Kindle DX

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We were waiting for the announcement, and now it’s here: the Kindle DX. It appears to be no different from the Kindle 2 I have—except for a bigger screen, bigger storage, and a bigger price. That’s 9.7″ vs. 6″; 4GB vs. 2 GB; and $489 vs. $359. (The DX, targeting business consumers, can also read PDFs natively—that is a big plus.)

I won’t be going for one now, but I imagine that I will upgrade my screen size in several years. In fact, I like the Kindle so much that I could see real benefits in having the smaller one and the DX. The form factor on the smaller one really is convenient. It’s the size of, well, a book. But the new larger model would allow reading anything from Google Books. The screen on the smaller Kindle 2 just isn’t the right size for page scans like those.

Another winner from Amazon. I predict that e-Readers really are going to make it big. I have found mine to be very convenient and useful daily.

Author: Mark Ward

PhD in NT; theological writer for Faithlife; former high school Bible textbook author for BJU Press; husband; father; ultimate frisbee player; member of the body of Christ.

2 thoughts on “Kindle DX”

  1. Where do you get most of the books you read on your Kindle? You said earlier that you use it with public domain stuff like Gutenberg texts, and now obviously Google Books is a source.

    Do you mostly use it for old classics? If the Amazon offerings of the books I need for classes ever reaches a critical mass, I’d be tempted to start thinking seriously about it. Right now, it almost seems like Logos is a more reliable electronic option for my seminary course texts.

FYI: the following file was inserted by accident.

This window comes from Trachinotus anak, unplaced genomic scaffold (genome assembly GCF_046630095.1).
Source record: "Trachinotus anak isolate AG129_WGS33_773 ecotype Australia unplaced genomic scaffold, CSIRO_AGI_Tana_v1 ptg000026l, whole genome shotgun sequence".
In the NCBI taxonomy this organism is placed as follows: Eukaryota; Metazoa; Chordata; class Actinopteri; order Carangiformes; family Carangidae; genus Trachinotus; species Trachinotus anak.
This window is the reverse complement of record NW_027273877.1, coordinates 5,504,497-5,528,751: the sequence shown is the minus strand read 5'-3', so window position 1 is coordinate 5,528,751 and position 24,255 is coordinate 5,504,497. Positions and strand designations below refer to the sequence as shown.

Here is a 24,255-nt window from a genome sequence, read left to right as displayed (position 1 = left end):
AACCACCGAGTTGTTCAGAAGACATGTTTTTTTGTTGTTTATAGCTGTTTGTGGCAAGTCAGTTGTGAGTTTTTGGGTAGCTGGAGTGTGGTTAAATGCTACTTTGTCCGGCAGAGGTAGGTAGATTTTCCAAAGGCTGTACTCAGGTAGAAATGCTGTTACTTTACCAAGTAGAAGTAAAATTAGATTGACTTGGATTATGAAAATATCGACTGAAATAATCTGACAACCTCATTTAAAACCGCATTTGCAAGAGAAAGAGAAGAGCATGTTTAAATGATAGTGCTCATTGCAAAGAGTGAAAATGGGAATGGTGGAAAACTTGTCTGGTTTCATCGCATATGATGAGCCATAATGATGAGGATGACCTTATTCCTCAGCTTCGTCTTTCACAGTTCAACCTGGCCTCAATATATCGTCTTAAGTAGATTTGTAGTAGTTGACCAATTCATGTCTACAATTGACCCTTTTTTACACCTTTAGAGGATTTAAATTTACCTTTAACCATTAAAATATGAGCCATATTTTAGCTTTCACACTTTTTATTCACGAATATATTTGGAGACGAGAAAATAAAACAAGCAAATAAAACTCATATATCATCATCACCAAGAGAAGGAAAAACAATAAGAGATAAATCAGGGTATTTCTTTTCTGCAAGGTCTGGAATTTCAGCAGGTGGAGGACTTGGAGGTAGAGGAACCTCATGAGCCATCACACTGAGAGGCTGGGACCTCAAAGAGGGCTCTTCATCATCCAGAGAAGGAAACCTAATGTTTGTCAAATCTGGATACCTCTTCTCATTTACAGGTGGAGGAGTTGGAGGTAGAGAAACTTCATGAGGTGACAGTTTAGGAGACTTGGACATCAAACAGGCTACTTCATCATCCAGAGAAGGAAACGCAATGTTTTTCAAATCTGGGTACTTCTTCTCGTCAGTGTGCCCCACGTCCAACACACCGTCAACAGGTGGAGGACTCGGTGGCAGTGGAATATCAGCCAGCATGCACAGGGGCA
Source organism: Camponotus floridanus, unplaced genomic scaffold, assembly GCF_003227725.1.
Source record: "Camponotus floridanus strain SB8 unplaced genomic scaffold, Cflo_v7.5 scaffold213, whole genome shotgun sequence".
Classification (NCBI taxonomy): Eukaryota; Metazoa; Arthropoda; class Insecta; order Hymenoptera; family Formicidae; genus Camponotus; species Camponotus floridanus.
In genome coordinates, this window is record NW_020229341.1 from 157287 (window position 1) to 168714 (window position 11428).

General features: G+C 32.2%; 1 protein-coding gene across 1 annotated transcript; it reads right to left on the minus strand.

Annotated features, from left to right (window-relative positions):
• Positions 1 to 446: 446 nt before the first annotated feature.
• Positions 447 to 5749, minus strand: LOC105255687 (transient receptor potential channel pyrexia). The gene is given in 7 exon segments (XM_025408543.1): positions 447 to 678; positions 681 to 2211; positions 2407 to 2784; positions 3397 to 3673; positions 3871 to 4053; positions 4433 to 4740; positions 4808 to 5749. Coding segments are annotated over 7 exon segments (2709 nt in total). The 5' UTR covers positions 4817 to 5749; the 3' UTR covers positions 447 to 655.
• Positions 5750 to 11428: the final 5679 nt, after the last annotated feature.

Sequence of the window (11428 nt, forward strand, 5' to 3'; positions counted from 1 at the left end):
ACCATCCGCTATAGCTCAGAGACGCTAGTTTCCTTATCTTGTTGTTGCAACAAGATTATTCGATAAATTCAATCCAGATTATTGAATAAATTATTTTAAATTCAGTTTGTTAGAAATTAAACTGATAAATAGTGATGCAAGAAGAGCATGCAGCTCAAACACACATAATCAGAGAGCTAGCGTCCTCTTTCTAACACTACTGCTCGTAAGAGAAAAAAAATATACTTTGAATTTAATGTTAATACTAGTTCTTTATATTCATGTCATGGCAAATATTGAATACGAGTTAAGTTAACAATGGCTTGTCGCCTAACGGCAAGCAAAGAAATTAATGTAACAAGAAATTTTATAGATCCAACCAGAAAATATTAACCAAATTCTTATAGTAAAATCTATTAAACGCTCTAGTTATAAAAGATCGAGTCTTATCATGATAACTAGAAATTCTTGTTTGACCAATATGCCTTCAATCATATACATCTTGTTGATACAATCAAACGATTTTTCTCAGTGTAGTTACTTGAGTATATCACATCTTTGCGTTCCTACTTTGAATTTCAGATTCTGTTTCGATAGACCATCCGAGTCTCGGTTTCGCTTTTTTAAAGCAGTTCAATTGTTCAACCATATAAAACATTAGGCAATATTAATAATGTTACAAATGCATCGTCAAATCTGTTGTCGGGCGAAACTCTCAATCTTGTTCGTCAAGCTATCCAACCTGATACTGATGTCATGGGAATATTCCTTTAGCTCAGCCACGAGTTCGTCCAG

Can Logos editions be liberated for consumption on a Kindle?

  2. I have purchased three books for the Kindle:

        1. Carson’t NT Commentary Survey. I sold my physical copy, figuring it would be more handy to keep with me when shopping—it’s also on my iPod, of course.
        2. Carson’s Memoirs of an Ordinary Pastor. I honestly just wanted to try out buying a book I’d read straight through, and it was three bucks cheaper on the Kindle
        3. Alan Jacob’s A Theology of Reading: The Hermeneutics of Love. I was taking down so many quotations from this for my dissertation that I decided to read it on the Kindle. At the time I bought it I think it was $10 cheaper than a physical version, but I could be wrong.

    Just this morning I took 5 minutes to transfer Francis Schaeffer’s True Spirituality from Logos to my Kindle. It worked flawlessly, but it is a small chore involving copying and pasting into Word (maximize the window, shrink the text to as small as it will go, and copy a chapter at a time—that’s my advice). This is actually the kind of circumstance for which I purchased the Kindle: I own an electronic document but my eyes swim after staring at an LCD screen for too long, so I want it on the Kindle. I’ve especially enjoyed reading articles, such as a whole issue of Themelios or a great article on emotion I just read from the SBJT. I had that one sent to me wirelessly since I didn’t have my Kindle cable with me at work. Cost me 15 cents. But I got the advantage of a much easier reading experience.

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